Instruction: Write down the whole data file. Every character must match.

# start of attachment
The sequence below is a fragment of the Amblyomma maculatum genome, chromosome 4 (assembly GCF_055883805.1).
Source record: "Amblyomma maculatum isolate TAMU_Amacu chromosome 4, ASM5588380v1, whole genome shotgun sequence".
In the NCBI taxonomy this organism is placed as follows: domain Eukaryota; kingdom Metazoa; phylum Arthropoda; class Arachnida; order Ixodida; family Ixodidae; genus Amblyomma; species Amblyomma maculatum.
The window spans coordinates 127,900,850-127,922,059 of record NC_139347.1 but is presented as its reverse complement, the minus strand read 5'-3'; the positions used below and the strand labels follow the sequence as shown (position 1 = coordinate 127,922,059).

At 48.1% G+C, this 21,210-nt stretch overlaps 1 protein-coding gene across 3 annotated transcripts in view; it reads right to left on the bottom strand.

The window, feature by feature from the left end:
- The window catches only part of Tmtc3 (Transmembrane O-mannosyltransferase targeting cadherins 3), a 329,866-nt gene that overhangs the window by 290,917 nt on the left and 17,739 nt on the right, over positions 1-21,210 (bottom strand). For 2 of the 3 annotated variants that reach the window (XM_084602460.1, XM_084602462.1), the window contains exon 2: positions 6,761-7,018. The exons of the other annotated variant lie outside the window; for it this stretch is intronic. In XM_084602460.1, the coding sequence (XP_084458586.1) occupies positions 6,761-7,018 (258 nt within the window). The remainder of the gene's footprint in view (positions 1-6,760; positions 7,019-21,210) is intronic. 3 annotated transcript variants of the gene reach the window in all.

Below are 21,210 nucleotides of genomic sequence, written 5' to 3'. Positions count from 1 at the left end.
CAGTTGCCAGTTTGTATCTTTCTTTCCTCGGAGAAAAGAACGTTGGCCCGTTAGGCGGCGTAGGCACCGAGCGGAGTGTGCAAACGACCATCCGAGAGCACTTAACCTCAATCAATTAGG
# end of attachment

The sequence below is a fragment of the Amblyomma maculatum genome, chromosome 4 (assembly GCF_055883805.1).
Source record: "Amblyomma maculatum isolate TAMU_Amacu chromosome 4, ASM5588380v1, whole genome shotgun sequence".
In the NCBI taxonomy this organism is placed as follows: domain Eukaryota; kingdom Metazoa; phylum Arthropoda; class Arachnida; order Ixodida; family Ixodidae; genus Amblyomma; species Amblyomma maculatum.
The window spans coordinates 127,900,850-127,922,059 of record NC_139347.1 but is presented as its reverse complement, the minus strand read 5'-3'; the positions used below and the strand labels follow the sequence as shown (position 1 = coordinate 127,922,059).

At 48.1% G+C, this 21,210-nt stretch overlaps 1 protein-coding gene across 3 annotated transcripts in view; it reads right to left on the bottom strand.

The window, feature by feature from the left end:
- The window catches only part of Tmtc3 (Transmembrane O-mannosyltransferase targeting cadherins 3), a 329,866-nt gene that overhangs the window by 290,917 nt on the left and 17,739 nt on the right, over positions 1-21,210 (bottom strand). For 2 of the 3 annotated variants that reach the window (XM_084602460.1, XM_084602462.1), the window contains exon 2: positions 6,761-7,018. The exons of the other annotated variant lie outside the window; for it this stretch is intronic. In XM_084602460.1, the coding sequence (XP_084458586.1) occupies positions 6,761-7,018 (258 nt within the window). The remainder of the gene's footprint in view (positions 1-6,760; positions 7,019-21,210) is intronic. 3 annotated transcript variants of the gene reach the window in all.

Below are 21,210 nucleotides of genomic sequence, written 5' to 3'. Positions count from 1 at the left end.
CAGTTGCCAGTTTGTATCTTTCTTTCCTCGGAGAAAAGAACGTTGGCCCGTTAGGCGGCGTAGGCACCGAGCGGAGTGTGCAAACGACCATCCGAGAGCACTTAACCTCAATCAATTAGG